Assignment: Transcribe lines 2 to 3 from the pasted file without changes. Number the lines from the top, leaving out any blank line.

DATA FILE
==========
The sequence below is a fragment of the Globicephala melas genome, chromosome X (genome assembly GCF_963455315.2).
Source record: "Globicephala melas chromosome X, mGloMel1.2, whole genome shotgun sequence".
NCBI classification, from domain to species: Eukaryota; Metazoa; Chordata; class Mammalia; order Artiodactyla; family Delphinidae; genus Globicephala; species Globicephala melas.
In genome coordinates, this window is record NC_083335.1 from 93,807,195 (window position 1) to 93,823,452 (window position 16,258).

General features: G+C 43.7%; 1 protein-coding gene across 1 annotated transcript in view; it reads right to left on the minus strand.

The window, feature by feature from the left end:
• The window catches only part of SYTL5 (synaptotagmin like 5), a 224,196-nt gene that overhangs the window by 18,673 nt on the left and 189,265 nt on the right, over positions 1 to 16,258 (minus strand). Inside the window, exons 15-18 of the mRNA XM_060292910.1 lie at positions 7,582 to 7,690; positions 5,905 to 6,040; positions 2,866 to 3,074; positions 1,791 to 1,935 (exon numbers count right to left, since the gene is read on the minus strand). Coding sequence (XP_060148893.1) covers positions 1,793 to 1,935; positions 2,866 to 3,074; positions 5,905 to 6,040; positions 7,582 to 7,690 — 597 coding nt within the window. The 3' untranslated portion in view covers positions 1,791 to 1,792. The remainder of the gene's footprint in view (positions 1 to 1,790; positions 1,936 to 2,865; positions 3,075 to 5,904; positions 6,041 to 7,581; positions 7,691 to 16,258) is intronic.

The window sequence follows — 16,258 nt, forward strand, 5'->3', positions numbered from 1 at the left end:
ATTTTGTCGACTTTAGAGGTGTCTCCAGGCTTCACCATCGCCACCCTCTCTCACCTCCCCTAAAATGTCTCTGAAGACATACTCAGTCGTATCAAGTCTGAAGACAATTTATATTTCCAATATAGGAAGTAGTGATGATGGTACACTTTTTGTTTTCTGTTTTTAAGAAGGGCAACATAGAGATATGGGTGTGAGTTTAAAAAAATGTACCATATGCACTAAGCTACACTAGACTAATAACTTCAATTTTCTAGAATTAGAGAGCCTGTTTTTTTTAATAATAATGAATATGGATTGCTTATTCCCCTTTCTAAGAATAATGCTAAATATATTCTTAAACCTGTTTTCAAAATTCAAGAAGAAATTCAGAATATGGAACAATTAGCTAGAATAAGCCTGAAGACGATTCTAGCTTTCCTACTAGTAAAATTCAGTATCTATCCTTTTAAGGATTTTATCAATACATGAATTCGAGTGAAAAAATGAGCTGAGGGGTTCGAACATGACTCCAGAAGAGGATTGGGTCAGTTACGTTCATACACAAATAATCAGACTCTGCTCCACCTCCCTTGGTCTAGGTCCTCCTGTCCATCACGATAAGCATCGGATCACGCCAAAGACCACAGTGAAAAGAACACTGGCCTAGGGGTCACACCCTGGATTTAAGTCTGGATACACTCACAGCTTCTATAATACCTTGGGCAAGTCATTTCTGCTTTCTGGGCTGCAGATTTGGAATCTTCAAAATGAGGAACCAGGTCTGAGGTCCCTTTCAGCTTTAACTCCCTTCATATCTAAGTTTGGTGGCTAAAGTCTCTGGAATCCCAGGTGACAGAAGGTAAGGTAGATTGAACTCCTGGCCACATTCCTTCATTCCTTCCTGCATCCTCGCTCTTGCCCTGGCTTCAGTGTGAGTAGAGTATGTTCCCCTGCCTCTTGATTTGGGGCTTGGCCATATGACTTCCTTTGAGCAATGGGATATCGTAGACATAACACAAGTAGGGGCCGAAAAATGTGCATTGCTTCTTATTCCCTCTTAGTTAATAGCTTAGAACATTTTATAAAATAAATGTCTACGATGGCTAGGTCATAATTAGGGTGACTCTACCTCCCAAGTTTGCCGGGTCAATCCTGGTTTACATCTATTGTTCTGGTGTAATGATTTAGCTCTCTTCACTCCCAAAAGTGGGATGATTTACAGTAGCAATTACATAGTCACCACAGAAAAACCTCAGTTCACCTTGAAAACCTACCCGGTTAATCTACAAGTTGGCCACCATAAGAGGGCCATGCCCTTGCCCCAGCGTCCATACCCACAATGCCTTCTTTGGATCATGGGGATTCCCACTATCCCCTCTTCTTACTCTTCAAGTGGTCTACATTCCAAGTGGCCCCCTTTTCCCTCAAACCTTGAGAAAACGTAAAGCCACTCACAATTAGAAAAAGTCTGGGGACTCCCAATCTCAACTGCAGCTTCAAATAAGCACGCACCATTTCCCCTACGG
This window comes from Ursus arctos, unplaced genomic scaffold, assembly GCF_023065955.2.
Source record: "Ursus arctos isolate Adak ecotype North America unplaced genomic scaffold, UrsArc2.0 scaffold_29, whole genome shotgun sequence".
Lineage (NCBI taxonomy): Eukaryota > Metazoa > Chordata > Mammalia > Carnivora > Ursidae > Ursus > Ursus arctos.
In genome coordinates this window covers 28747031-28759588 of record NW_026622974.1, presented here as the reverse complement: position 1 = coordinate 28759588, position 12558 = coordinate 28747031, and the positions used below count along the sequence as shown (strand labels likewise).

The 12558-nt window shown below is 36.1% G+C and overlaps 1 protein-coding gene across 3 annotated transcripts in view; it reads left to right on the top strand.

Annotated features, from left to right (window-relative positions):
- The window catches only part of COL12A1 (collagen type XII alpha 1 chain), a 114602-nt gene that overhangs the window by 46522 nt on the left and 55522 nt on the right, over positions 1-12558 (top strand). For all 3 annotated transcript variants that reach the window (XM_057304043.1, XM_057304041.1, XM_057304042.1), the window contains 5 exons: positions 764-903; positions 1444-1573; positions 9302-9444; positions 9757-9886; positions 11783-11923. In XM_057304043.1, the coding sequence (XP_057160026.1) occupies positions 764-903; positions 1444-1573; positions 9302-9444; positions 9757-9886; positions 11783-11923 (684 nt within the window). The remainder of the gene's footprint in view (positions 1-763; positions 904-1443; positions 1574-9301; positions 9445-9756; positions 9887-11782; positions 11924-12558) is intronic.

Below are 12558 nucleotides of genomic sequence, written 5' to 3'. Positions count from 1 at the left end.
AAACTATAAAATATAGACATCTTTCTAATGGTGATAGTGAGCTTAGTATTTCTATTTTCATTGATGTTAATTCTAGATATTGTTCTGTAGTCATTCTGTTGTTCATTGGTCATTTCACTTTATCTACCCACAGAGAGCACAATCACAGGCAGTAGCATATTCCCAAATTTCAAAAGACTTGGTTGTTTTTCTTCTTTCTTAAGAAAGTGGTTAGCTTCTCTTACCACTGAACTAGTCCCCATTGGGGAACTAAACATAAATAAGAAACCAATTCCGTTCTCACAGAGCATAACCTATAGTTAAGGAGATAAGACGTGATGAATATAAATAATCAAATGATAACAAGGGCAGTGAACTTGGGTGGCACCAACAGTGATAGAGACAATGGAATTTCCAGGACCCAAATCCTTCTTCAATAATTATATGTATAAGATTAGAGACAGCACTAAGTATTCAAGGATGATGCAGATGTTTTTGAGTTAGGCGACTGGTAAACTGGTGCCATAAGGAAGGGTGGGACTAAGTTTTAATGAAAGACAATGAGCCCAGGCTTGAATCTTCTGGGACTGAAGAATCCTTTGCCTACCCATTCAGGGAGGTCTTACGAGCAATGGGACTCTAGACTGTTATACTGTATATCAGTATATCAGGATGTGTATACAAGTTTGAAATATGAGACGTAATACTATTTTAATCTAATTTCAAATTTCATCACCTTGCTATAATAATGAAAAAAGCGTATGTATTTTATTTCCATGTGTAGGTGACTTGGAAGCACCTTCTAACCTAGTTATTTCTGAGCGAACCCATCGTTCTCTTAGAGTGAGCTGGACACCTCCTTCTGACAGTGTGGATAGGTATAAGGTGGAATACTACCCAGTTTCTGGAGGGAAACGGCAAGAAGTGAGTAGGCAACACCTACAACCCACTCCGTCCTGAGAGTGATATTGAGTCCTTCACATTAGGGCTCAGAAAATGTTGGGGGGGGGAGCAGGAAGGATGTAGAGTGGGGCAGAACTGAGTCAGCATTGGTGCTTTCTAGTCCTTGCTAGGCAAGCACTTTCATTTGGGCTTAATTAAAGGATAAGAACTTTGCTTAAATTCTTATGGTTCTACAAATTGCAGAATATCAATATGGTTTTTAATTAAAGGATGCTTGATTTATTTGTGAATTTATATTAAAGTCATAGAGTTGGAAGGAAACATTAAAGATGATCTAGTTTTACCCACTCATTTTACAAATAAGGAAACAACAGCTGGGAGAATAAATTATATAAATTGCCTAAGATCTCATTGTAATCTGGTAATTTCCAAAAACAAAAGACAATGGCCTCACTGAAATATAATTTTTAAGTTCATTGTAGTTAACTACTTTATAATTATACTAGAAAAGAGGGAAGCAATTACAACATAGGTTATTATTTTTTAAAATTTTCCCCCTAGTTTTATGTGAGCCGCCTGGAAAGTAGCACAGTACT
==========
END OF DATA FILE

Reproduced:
Source record: "Globicephala melas chromosome X, mGloMel1.2, whole genome shotgun sequence".
NCBI classification, from domain to species: Eukaryota; Metazoa; Chordata; class Mammalia; order Artiodactyla; family Delphinidae; genus Globicephala; species Globicephala melas.